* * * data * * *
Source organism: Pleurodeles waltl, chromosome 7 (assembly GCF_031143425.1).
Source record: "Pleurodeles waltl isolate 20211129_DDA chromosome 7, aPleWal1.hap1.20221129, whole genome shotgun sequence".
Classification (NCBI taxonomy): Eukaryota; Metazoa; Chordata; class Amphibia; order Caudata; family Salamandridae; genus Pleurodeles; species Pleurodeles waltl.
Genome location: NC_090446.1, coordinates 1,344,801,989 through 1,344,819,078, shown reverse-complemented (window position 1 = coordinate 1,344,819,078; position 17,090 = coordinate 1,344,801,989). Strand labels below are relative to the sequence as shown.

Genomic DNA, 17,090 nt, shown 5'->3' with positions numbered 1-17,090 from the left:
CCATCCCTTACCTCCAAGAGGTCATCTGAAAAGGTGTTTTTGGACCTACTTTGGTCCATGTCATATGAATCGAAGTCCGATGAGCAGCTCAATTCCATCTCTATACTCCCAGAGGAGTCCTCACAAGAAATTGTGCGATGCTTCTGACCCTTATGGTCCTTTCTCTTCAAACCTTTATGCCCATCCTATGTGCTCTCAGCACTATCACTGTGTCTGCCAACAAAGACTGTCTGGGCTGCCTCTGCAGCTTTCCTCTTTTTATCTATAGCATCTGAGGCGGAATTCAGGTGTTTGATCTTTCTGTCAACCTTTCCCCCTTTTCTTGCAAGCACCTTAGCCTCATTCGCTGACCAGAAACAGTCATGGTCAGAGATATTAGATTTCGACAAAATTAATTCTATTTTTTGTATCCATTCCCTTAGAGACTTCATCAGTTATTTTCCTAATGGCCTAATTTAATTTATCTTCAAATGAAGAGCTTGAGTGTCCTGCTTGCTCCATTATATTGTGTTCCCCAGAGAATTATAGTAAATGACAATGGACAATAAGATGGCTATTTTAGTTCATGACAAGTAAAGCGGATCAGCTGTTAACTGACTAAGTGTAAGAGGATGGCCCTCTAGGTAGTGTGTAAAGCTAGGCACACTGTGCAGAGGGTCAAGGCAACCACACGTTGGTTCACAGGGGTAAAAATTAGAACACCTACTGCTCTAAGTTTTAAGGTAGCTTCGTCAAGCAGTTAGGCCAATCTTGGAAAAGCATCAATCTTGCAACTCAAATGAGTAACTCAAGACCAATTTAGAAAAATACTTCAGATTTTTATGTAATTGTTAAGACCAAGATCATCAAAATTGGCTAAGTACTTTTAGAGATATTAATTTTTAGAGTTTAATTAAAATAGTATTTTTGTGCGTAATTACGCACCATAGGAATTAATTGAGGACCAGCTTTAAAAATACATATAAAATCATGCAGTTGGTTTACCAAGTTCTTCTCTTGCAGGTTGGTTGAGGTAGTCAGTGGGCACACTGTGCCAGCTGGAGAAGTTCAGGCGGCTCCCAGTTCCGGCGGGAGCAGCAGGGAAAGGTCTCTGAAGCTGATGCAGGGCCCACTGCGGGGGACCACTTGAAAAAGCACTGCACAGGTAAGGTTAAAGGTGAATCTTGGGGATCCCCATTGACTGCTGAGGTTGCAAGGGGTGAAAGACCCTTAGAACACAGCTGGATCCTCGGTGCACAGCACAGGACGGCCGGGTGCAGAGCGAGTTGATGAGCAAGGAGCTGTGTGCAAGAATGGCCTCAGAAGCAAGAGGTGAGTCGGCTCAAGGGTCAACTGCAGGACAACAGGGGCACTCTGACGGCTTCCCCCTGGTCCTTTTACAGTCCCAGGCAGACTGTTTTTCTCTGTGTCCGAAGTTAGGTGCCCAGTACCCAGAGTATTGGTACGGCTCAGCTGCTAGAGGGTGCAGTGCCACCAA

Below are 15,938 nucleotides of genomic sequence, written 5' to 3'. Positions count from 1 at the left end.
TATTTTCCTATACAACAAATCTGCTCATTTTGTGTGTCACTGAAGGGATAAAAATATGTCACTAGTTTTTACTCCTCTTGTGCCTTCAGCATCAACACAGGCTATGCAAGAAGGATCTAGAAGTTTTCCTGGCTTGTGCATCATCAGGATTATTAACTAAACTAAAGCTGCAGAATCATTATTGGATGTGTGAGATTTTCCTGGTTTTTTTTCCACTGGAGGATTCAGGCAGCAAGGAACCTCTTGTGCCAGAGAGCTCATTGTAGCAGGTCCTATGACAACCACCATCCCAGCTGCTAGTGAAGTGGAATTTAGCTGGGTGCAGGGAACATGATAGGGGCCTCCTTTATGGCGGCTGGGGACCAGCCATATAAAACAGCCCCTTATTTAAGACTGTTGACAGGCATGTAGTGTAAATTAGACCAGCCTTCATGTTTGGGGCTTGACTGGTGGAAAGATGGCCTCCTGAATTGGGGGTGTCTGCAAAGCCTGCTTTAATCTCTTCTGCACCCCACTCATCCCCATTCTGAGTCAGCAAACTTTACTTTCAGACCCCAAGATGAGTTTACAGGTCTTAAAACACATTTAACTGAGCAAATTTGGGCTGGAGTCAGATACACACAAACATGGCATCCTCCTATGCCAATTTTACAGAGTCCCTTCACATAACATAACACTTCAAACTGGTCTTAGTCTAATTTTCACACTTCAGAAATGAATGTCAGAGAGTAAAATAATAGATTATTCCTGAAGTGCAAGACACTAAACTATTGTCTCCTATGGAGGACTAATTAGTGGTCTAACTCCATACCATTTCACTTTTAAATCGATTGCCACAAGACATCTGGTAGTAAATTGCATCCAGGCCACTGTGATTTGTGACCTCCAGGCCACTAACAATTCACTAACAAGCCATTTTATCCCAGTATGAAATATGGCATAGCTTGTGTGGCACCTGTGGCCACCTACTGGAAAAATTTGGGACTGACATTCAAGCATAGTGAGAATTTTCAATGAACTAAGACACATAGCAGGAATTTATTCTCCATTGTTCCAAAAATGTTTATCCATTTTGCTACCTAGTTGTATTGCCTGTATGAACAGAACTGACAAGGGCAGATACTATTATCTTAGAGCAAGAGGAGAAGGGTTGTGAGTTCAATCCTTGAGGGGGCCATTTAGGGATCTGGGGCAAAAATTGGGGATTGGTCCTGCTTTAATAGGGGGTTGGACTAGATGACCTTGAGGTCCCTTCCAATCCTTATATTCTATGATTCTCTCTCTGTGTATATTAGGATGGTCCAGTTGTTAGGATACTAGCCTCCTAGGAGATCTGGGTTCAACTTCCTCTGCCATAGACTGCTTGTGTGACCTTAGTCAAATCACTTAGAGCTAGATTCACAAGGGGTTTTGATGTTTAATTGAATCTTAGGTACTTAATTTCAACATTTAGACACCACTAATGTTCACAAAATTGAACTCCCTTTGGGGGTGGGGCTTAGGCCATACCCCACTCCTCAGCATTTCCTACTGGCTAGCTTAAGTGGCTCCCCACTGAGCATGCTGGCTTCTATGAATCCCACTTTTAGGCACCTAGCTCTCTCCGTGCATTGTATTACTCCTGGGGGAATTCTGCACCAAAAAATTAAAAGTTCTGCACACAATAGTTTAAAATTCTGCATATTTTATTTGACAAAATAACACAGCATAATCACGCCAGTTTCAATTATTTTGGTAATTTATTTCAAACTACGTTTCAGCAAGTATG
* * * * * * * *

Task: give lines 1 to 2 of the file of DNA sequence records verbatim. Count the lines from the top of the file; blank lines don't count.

Source organism: Pleurodeles waltl, chromosome 7 (assembly GCF_031143425.1).
Source record: "Pleurodeles waltl isolate 20211129_DDA chromosome 7, aPleWal1.hap1.20221129, whole genome shotgun sequence".